Bond holdersedging closer to haircut
The sale of a €14bn savings book and the collapse of a little known Danish bank may be first signs of bondholders getting burned, writes Louise McBride
THE move by Moody's to downgrade the senior debt of the Irish banks last Friday is probably the clearest indication yet that a haircut is on the cards for some senior bondholders.
The downgrade came a few days after the auction of Anglo Irish Bank and Irish Nationwide's €14bn deposit book. The auction, which is expected to be completed in about a week, could make it easier for a new government to force some senior bondholders -- particularly the €3.1bn of unguaranteed senior Anglo bonds -- to share the banks' losses, rather than having the taxpayer foot most of the bill.
"Deposits and senior debt rank equal in creditor status, so you can't haircut senior debt without haircutting depositors," explains Donal O'Mahony, global strategist for Davy. "However, if a bank's balance sheet is restructured so that depositors and senior debt holders are separated, such as through a deposit book disposal, then senior debt is left on its own at the top of the balance sheet -- and is vulnerable to politicians' errant ways."
Taking the €14bn in deposits off the books of Anglo and Irish Nationwide may effectively shield savers from any case that could be made that they too should be forced to share the banks' losses. Both banks are now being wound down.
Another recent development which could trigger a bondholder haircut was across the North Sea in a little known Danish bank called Amagerbanken.
Last Sunday, the Danish government seized Amagerbanken after the bank -- which had run up massive losses on loans to property developers and investors in commercial real estate -- went bust. Bondholders in Amagerbanken face losses of about 41 per cent following the seizure. About 700 savers face a similar fate as they have more than €100,000 on deposit -- more savings than the Danish government was willing to protect.
The action taken by the Danish government "starts the ball rolling on the issue of [bank] bonds," says Dermot O'Leary, chief economist with Goodbody Stockbrokers. "It is a precedent we have not seen before".
It is the bondholders in Anglo Irish Bank who have most to fear from any repercussions of the Amagerbanken collapse, according to Simon Adamson, a senior analyst with British research firm, CreditSights.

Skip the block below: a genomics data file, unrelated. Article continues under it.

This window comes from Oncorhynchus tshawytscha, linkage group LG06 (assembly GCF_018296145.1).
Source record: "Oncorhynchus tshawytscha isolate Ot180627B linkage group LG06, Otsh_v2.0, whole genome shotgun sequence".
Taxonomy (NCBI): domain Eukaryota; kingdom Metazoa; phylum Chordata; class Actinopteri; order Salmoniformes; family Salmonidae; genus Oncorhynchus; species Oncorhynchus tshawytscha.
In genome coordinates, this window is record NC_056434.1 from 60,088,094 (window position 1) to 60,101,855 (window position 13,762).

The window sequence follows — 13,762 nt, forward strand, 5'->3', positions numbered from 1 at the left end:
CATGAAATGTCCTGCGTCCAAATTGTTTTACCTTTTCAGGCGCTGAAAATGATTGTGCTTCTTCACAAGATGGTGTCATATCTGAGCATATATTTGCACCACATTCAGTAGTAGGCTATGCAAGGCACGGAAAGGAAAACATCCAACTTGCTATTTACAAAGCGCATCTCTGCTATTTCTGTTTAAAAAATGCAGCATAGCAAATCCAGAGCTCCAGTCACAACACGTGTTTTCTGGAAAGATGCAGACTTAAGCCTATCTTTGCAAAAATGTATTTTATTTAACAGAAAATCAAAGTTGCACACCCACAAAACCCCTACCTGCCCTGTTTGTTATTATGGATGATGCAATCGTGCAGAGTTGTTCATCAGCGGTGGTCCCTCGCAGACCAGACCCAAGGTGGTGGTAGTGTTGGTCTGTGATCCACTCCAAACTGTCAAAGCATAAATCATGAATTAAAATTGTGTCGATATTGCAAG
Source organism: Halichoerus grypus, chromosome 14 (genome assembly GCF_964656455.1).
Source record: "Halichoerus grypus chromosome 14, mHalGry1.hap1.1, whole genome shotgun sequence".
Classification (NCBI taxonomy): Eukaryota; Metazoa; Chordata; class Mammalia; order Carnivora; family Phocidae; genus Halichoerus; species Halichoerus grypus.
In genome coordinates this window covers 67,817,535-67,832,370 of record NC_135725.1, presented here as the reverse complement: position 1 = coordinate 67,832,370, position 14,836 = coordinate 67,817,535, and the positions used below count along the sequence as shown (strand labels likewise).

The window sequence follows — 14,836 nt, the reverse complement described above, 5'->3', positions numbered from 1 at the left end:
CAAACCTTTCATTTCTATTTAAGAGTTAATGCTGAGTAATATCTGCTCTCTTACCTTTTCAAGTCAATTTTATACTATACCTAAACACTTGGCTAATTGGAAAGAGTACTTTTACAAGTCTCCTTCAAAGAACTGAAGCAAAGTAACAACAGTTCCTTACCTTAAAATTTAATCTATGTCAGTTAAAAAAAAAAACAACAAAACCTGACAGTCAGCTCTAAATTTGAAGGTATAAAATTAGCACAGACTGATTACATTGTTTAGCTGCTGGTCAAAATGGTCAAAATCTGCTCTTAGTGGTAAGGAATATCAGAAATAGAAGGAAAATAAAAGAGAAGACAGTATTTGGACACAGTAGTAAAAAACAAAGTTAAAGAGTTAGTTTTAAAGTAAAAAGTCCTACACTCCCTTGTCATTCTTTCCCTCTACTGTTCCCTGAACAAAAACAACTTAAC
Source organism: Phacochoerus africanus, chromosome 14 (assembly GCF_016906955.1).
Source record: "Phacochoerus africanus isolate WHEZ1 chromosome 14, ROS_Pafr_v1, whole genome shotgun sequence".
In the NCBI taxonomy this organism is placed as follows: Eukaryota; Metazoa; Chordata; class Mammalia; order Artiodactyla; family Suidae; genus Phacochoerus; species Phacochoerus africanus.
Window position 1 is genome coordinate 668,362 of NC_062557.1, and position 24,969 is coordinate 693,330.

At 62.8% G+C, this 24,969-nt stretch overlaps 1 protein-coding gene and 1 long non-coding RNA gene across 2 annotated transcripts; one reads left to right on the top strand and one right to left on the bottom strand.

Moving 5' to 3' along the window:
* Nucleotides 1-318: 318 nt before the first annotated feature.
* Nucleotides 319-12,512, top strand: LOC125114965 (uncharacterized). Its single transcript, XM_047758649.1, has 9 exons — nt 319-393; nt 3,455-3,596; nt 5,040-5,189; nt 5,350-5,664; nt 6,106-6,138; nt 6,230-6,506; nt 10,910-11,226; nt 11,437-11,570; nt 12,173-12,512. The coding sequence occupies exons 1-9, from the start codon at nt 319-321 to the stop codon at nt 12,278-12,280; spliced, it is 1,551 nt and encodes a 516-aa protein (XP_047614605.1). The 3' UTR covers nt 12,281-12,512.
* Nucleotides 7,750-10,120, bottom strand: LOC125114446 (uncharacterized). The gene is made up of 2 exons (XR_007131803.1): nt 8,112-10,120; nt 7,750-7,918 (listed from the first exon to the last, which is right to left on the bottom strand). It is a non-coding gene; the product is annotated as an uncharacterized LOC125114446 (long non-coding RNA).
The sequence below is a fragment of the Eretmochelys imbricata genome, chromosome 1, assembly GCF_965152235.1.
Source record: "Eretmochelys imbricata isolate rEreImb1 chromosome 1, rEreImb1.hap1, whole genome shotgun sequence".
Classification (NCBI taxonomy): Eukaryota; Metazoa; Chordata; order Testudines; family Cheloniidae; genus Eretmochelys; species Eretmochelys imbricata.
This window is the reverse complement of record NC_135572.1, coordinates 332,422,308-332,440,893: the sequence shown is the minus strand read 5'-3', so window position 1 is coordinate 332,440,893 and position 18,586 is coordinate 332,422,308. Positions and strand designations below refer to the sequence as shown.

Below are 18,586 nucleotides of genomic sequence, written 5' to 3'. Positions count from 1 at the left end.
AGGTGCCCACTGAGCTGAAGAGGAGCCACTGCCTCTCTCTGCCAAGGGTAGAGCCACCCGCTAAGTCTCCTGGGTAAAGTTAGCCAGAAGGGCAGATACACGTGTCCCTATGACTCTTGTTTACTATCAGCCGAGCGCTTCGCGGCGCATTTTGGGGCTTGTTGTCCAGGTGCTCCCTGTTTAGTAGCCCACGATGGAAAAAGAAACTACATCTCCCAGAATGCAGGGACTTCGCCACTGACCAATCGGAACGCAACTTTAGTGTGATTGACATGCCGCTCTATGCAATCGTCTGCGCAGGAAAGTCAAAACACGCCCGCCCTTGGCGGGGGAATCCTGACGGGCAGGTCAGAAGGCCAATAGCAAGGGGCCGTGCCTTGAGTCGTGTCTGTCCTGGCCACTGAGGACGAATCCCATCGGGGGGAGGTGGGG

"It is very difficult to write down the senior debt of a bank that continues in business," says Adamson. "But Amagerbanken is being taken over and will be either wound down or sold. Although Anglo is a much bigger bank than Amagerbanken, there are some parallels between Anglo and the Danish bank. Anglo is also being wound down so the treatment of bondholders in Amagerbanken is more relevant to Anglo than the other Irish banks."
Senior debt is debt which is usually paid back before other debts and liabilities should the bank (or company) that issued that debt go bust. Senior bondholders have up to now been untouchable -- indeed, it was a condition of the IMF-EU bailout that they would not be forced to share the losses of the Irish banks.
There is about €6.4bn of senior debt in Anglo Irish Bank -- of which €3.3bn is senior guaranteed debt, and another €3.1bn is senior unsecured debt, according to O'Mahony. Irish Nationwide has about €632m of senior unsecured debt, says O'Mahony.
It is the senior unsecured debt which is the most vulnerable of the senior debt to a haircut as it does not have the protection of a guarantee. It was the unguaranteed senior unsecured debt which Moody's downgraded last week.
It is unlikely that any new government will accept that senior bondholders should continue to be sheltered from bank losses -- particularly in light of Amagerbanken. The outgoing Minister for Finance Brian Lenihan even admitted this last week, when he said that his government "put the €20bn [of senior debt outside of the government guarantee] on the table in the EU/IMF negotiations, but the European Central Bank ruled it out. But it's still there in debate and we're pressing for a substantial discount and for burden sharing".
Burning senior bondholders, however, would be "an unpopular move", says Kevin O'Doherty, director of the regulatory consultants, Compliance Ireland. "You could make a lot of enemies," says O'Doherty. "Senior bondholders include insurance companies, banks and so on, so any haircut would be very disruptive."
In a report published last week, Goodbody Stockbrokers said that our banks, businesses and government would find it tough to raise money over the next few years should senior bondholders be forced to share Irish bank losses. However, the report added, "it is clear that the Irish State cannot continue to cover the liabilities of the Irish banks".
Although EU governments are currently reluctant to impose losses on senior bondholders because it could destabilise banks and stock markets, there are moves afoot to do so. A new bank restructuring law in Germany gives the authorities power to impose bank losses on a bank's creditors -- which in theory could include senior bondholders.
"We are gradually moving towards senior debt being written down," says Adamson. "The mechanisms (for senior bondholder losses) are starting to be put into legislation in EU countries."
With a big chunk of bonds due to be paid off later this year, the clock is ticking.